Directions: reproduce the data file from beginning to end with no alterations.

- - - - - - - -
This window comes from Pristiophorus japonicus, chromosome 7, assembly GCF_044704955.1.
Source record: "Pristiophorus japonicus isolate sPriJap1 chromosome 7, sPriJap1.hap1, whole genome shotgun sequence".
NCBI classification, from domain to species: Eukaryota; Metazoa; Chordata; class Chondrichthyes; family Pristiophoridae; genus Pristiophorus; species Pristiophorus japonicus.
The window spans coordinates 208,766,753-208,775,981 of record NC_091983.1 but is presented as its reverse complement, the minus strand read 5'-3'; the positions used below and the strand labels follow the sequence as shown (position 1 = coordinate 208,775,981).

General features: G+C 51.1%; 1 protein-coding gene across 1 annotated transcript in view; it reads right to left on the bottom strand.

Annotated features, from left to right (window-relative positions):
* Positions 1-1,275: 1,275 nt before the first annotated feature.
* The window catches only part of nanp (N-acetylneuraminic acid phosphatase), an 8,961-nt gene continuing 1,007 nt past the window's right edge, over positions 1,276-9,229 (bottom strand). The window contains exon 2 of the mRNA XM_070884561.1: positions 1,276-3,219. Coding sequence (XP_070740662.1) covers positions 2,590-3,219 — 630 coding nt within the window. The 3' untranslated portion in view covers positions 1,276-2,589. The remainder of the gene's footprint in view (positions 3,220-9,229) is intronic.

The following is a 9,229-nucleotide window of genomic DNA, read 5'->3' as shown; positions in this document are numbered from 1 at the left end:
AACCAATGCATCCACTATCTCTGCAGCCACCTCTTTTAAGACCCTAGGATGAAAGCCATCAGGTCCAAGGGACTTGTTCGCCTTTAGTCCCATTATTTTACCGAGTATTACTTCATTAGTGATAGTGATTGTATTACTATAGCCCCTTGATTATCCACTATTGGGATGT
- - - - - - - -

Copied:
This window comes from Pristiophorus japonicus, chromosome 7, assembly GCF_044704955.1.
Source record: "Pristiophorus japonicus isolate sPriJap1 chromosome 7, sPriJap1.hap1, whole genome shotgun sequence".
NCBI classification, from domain to species: Eukaryota; Metazoa; Chordata; class Chondrichthyes; family Pristiophoridae; genus Pristiophorus; species Pristiophorus japonicus.
The window spans coordinates 208,766,753-208,775,981 of record NC_091983.1 but is presented as its reverse complement, the minus strand read 5'-3'; the positions used below and the strand labels follow the sequence as shown (position 1 = coordinate 208,775,981).

General features: G+C 51.1%; 1 protein-coding gene across 1 annotated transcript in view; it reads right to left on the bottom strand.

Annotated features, from left to right (window-relative positions):
* Positions 1-1,275: 1,275 nt before the first annotated feature.
* The window catches only part of nanp (N-acetylneuraminic acid phosphatase), an 8,961-nt gene continuing 1,007 nt past the window's right edge, over positions 1,276-9,229 (bottom strand). The window contains exon 2 of the mRNA XM_070884561.1: positions 1,276-3,219. Coding sequence (XP_070740662.1) covers positions 2,590-3,219 — 630 coding nt within the window. The 3' untranslated portion in view covers positions 1,276-2,589. The remainder of the gene's footprint in view (positions 3,220-9,229) is intronic.

The following is a 9,229-nucleotide window of genomic DNA, read 5'->3' as shown; positions in this document are numbered from 1 at the left end:
AACCAATGCATCCACTATCTCTGCAGCCACCTCTTTTAAGACCCTAGGATGAAAGCCATCAGGTCCAAGGGACTTGTTCGCCTTTAGTCCCATTATTTTACCGAGTATTACTTCATTAGTGATAGTGATTGTATTACTATAGCCCCTTGATTATCCACTATTGGGATGT